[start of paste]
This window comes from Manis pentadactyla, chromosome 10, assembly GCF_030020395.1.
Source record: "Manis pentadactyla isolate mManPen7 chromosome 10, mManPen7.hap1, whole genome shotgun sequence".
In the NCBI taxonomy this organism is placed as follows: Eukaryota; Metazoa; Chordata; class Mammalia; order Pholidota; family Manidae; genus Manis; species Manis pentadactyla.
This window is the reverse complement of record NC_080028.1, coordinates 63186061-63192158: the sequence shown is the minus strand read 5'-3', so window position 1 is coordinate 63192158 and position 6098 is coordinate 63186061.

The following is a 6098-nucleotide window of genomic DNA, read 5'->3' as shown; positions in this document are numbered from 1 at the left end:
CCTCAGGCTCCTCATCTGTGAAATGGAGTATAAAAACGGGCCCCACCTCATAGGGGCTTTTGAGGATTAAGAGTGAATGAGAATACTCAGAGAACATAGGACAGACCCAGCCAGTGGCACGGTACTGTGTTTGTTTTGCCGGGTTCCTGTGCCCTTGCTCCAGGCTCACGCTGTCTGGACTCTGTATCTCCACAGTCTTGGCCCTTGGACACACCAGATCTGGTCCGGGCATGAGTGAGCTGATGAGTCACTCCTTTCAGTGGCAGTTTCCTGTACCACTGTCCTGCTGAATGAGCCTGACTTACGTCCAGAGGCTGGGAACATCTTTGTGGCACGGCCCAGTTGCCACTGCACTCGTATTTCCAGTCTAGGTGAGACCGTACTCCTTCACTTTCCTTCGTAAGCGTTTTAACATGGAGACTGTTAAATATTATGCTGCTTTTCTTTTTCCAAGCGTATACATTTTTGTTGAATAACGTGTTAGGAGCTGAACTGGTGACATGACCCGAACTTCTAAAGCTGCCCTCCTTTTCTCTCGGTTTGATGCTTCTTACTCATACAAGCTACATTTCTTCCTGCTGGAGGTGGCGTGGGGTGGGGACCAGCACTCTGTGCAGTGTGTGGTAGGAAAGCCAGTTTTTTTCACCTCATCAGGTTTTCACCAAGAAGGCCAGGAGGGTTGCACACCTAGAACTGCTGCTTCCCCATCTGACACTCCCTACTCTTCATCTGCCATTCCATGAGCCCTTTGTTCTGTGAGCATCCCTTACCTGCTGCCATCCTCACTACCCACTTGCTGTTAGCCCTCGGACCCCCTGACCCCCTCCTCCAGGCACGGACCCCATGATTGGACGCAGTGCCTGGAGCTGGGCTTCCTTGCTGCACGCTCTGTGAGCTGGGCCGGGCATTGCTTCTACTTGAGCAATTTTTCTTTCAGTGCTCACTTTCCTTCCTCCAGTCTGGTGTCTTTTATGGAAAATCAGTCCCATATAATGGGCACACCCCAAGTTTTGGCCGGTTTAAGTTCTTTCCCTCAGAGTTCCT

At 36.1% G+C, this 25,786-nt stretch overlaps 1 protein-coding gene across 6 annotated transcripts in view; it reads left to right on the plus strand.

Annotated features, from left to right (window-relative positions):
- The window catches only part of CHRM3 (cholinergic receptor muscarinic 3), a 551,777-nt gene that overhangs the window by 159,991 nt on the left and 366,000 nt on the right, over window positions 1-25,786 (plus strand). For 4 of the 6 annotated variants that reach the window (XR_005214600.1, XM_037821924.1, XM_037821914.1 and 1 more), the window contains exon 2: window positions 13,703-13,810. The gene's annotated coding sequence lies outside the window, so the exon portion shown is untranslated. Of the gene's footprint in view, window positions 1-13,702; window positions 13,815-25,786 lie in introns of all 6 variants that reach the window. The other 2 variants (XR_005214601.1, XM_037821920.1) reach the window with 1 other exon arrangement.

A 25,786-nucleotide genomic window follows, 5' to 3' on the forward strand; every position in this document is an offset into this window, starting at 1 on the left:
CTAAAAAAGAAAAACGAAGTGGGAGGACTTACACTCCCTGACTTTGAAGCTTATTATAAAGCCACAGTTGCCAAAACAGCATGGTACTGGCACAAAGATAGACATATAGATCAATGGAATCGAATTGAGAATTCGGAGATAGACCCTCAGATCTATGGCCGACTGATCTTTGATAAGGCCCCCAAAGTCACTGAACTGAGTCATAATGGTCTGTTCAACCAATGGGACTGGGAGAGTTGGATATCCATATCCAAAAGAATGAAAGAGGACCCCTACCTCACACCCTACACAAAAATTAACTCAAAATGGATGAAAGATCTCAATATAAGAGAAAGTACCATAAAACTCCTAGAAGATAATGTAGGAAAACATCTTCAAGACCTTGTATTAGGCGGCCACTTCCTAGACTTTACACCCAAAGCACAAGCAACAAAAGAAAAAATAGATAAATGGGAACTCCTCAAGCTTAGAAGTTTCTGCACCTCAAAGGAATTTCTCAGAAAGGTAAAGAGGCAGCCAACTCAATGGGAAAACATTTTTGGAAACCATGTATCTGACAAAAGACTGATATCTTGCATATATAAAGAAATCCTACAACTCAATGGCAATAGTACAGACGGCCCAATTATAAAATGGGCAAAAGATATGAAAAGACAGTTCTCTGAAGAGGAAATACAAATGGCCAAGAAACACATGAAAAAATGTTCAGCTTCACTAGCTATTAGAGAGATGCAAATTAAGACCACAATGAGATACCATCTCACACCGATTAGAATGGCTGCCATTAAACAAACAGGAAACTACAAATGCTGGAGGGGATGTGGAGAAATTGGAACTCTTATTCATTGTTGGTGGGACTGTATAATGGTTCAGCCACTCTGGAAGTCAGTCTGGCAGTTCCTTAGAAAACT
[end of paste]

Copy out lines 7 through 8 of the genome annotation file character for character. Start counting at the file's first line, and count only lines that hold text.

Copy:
At 36.1% G+C, this 25,786-nt stretch overlaps 1 protein-coding gene across 6 annotated transcripts in view; it reads left to right on the plus strand.

Annotated features, from left to right (window-relative positions):